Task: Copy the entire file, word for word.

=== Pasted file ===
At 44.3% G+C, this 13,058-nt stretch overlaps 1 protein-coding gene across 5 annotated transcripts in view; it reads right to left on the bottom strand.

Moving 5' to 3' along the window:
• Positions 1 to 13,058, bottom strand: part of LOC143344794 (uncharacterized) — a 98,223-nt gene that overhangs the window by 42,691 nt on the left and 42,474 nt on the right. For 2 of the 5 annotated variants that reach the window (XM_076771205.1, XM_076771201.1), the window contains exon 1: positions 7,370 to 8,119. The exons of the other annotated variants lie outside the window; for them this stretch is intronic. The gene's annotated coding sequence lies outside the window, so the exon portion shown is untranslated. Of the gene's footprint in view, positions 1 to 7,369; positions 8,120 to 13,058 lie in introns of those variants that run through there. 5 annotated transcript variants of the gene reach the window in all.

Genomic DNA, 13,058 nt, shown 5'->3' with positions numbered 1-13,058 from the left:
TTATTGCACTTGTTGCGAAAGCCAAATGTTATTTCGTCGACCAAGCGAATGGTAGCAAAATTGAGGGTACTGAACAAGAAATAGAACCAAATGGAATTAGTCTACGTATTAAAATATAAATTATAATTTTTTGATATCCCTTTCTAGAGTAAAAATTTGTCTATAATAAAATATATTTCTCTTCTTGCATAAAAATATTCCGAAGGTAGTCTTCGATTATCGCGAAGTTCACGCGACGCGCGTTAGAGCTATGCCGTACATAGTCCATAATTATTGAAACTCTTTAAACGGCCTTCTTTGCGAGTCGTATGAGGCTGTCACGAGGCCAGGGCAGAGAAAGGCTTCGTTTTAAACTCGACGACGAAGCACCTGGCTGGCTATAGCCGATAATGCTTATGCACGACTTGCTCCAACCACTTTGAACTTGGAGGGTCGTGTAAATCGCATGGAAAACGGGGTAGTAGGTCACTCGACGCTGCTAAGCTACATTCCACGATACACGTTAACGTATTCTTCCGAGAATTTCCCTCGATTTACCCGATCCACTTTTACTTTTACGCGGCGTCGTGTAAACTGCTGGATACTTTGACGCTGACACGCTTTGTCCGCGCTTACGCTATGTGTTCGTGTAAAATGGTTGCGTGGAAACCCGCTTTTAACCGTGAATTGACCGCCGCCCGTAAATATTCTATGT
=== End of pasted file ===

At 44.3% G+C, this 13,058-nt stretch overlaps 1 protein-coding gene across 5 annotated transcripts in view; it reads right to left on the bottom strand.

Moving 5' to 3' along the window:
• Positions 1 to 13,058, bottom strand: part of LOC143344794 (uncharacterized) — a 98,223-nt gene that overhangs the window by 42,691 nt on the left and 42,474 nt on the right. For 2 of the 5 annotated variants that reach the window (XM_076771205.1, XM_076771201.1), the window contains exon 1: positions 7,370 to 8,119. The exons of the other annotated variants lie outside the window; for them this stretch is intronic. The gene's annotated coding sequence lies outside the window, so the exon portion shown is untranslated. Of the gene's footprint in view, positions 1 to 7,369; positions 8,120 to 13,058 lie in introns of those variants that run through there. 5 annotated transcript variants of the gene reach the window in all.

Genomic DNA, 13,058 nt, shown 5'->3' with positions numbered 1-13,058 from the left:
TTATTGCACTTGTTGCGAAAGCCAAATGTTATTTCGTCGACCAAGCGAATGGTAGCAAAATTGAGGGTACTGAACAAGAAATAGAACCAAATGGAATTAGTCTACGTATTAAAATATAAATTATAATTTTTTGATATCCCTTTCTAGAGTAAAAATTTGTCTATAATAAAATATATTTCTCTTCTTGCATAAAAATATTCCGAAGGTAGTCTTCGATTATCGCGAAGTTCACGCGACGCGCGTTAGAGCTATGCCGTACATAGTCCATAATTATTGAAACTCTTTAAACGGCCTTCTTTGCGAGTCGTATGAGGCTGTCACGAGGCCAGGGCAGAGAAAGGCTTCGTTTTAAACTCGACGACGAAGCACCTGGCTGGCTATAGCCGATAATGCTTATGCACGACTTGCTCCAACCACTTTGAACTTGGAGGGTCGTGTAAATCGCATGGAAAACGGGGTAGTAGGTCACTCGACGCTGCTAAGCTACATTCCACGATACACGTTAACGTATTCTTCCGAGAATTTCCCTCGATTTACCCGATCCACTTTTACTTTTACGCGGCGTCGTGTAAACTGCTGGATACTTTGACGCTGACACGCTTTGTCCGCGCTTACGCTATGTGTTCGTGTAAAATGGTTGCGTGGAAACCCGCTTTTAACCGTGAATTGACCGCCGCCCGTAAATATTCTATGT